And you, with Rosa Gabrielli, how do you manage it?
“I have seen a lot of films that can bring me closer to the 60s. I wanted to understand and understand his style, demeanor and composure. I wanted to make my way in that era.”
What films did you choose?
«I knew her well by Pietrangeli, where Stefania Sandrelli manages to convey the taste of time well, to explain the social context in detail. Then, poor but beautiful by Dino Risi. Finally, I would like to say the life is Nice, but it seems so ordinary (laughs, so) ».
The end result, Rosa Gabrielli, is a complex character, but at first she seems very superficial.
“It was also my first impression. When I read the scripts, I wondered and wondered how I could give the character complexity and depth. Then, after that, I realized that Rosa is just a frivolous and frivolous being ».
What lies behind the appearance?
Distrust of clichés, courage, and stubbornness. The Gabrielli family lives in a very remarkable way in contrast to the sixties: the great desire to live and social problems. Rosa lives off the charts, trusts others, and does not look at the mask, but at the person. It sounds stereotypical, but she is the first to want to eliminate these stereotypes.”
As an actress, have you experienced what you saw in Rosa, the stereotype, the prejudice?
“When I decided to change my job, I’m no longer a dancer but an actress, people looked at me wrong. It was hard for them to see me in another job. But in the end, it doesn’t matter. Being an actress is only a small part of me: work is very important, it satisfies and gives something To live in, but it is not life. Besides, there are friendships, love, family, whims.’
The things that seem to be telling on the Internet. How do you manage social networks?
“I try to filter spontaneity with good taste and not be too fleeting. There are special moments that I like to keep to myself. I don’t like the idea of trying them with a cell phone in hand.”
And also because in his case and in the case of Fulminacci, who stood by him for four years, the problem of notoriety is double.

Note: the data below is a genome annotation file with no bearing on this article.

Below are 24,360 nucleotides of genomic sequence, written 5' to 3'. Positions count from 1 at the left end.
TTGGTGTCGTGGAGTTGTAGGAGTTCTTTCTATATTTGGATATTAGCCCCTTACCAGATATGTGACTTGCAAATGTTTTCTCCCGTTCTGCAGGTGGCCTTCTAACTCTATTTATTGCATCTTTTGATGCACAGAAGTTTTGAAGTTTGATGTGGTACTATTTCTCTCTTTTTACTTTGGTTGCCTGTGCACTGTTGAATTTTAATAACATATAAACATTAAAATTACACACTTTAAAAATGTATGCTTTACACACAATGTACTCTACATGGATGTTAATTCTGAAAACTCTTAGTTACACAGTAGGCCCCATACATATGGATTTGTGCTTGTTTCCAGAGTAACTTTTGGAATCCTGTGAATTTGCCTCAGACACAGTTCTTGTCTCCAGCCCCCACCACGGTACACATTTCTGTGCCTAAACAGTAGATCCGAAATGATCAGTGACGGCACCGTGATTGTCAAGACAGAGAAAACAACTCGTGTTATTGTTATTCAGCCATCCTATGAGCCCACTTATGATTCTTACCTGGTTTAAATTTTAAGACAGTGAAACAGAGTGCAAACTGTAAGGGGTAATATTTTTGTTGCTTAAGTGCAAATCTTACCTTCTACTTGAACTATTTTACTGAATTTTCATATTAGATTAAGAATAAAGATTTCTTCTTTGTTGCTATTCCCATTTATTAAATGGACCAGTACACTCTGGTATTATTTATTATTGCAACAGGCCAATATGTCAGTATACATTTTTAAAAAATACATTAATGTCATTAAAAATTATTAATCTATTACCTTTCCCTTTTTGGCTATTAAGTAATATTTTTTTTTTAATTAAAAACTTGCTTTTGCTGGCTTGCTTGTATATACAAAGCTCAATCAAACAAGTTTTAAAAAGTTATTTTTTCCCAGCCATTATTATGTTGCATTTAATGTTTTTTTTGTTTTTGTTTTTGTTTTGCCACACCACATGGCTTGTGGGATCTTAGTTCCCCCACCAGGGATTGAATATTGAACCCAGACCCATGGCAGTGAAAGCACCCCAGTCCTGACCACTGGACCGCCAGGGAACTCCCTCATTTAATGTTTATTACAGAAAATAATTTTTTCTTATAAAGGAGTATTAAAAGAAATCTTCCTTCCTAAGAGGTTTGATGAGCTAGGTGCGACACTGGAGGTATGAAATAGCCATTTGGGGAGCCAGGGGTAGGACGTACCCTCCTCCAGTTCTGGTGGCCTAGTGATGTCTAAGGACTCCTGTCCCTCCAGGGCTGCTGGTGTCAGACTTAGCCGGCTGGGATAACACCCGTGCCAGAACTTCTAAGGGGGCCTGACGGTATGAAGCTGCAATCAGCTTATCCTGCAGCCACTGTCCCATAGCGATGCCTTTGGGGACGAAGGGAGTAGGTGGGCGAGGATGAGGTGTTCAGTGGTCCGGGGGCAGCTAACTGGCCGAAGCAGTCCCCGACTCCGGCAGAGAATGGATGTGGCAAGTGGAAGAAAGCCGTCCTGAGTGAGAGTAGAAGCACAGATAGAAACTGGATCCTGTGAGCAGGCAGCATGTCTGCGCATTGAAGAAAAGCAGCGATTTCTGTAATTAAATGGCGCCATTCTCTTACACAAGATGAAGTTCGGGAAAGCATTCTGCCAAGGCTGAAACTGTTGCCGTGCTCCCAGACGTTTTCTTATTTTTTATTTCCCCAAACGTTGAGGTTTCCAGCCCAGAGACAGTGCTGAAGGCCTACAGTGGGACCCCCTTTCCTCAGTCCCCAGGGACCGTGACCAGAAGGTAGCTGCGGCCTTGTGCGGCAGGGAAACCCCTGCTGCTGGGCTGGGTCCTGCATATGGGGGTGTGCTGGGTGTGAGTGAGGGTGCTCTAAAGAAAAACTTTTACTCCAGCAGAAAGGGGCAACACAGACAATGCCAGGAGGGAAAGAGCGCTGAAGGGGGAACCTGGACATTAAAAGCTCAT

“Yes, but we both choose. We don’t hide, it wouldn’t make sense and I still don’t feel like I have an audience big enough to be an intervention. Let’s measure together what we think is right. In general I love social networks. I find it a very useful and instant tool for communication with people. They have their share of savage malice in them, but I advise only haters to find a hobby and direct their energy elsewhere.”
Not an easy task between the epidemic and the lockdown, a period for which it turned out to be favorable.
“I had my first significant role, Rosa Gabrielli. It wasn’t easy to shoot under certain conditions, but the period carried me with an extra sense of responsibility. Seeing so much fragility, feeling scared, realizing how many people can’t work motivated me to do my best.”
Has it changed you as a professional?
“I really started with the epidemic, and I don’t know who and how I would have otherwise. Certainly, this period sharpened my desire for perfection: I am a very demanding, very picky and critical person. So, across the board, I think the desire to do better arose. When you feel that time is running out, you realize how precious what you have.”
What will happen next Luna Park?
“Something, but what I can’t say. I have two projects in progress that I can’t talk about yet. Then on October 5 my theatrical performance will begin.”
Luna Park: The new Italian series from Netflix arrives on September 30
Friendly alcohol advocate. Future teen idol. Beer aficionado. Amateur music fanatic. Food guru.